Thursday, January 2, 2020

Grading E-Mail

Everybody knows somebody who is terrible at e-mail. Here is a system of e-mail grades for your colleagues, students and friends. At the end of each year (December 31), just send them their grade, and the description of what the grades mean. I guarantee that you will see a notable improvement in their e-mail performance the following year.

The grades are calculated by adding the positive (+1) and negatives (-1). The maximum score is +5, and the minimum score is -5.

A (Excellent)
4 and above

B (Very Good)
3 and above

2 and above

D (Unacceptable)
1 and above

F (Failing)
0 or below

Positives (each worth +1):

The person responds to urgent messages on the same day.

The person responds to all messages, even if just to say that they have received your e-mail message and will respond later (specifying the date when they will respond).

If the person is on vacation, you receive an automatic reply telling you when they will return.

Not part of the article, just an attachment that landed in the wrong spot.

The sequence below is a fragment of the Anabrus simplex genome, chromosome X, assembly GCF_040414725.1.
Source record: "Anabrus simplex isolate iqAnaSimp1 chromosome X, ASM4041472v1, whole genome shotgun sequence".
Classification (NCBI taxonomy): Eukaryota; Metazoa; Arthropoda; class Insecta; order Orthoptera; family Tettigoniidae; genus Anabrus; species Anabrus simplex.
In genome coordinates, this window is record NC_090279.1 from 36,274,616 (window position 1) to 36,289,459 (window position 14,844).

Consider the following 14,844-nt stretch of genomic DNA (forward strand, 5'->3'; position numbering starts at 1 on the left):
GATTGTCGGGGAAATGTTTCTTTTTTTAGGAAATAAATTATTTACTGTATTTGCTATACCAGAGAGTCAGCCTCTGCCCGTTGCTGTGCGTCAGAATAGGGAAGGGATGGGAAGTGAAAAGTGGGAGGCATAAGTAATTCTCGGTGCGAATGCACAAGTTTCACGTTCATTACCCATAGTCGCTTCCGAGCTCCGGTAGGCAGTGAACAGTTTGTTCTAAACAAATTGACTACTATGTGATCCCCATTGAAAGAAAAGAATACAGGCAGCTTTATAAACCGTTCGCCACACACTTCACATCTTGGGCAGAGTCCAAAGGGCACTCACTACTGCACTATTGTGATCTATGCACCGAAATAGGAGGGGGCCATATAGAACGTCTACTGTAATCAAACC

The person writes thoughtful and helpful responses to your queries. Their responses are well-written and easy to read.

The person follows the Goldilocks Principle: Their messages are neither too short nor too long. They are just right.

Negatives (each worth -1):

When the person writes you an e-mail message, the header often does not accurately reflect the content of the e-mail message. So your inbox is flooded with dozens of messages having inscrutable headers like “Today” or “Hello”.

The person sometimes presses “Reply All” when they mean to press “Reply” revealing awkward bits of information to large groups of people.

The person will sometimes forward your messages (which may contain personal, sensitive or confidential information) to other people, without asking you ahead of time.

The person uses e-mail to the exclusion of all other forms of communication (phone or talking in person), even if their office is close to yours and even when the topic is clearly not suitable for e-mail (e.g., it is a complex or sensitive topic requiring face-to-face communication).

The person has two or three e-mail addresses, leading to uncertainty about which one they use most and which one to reply to.

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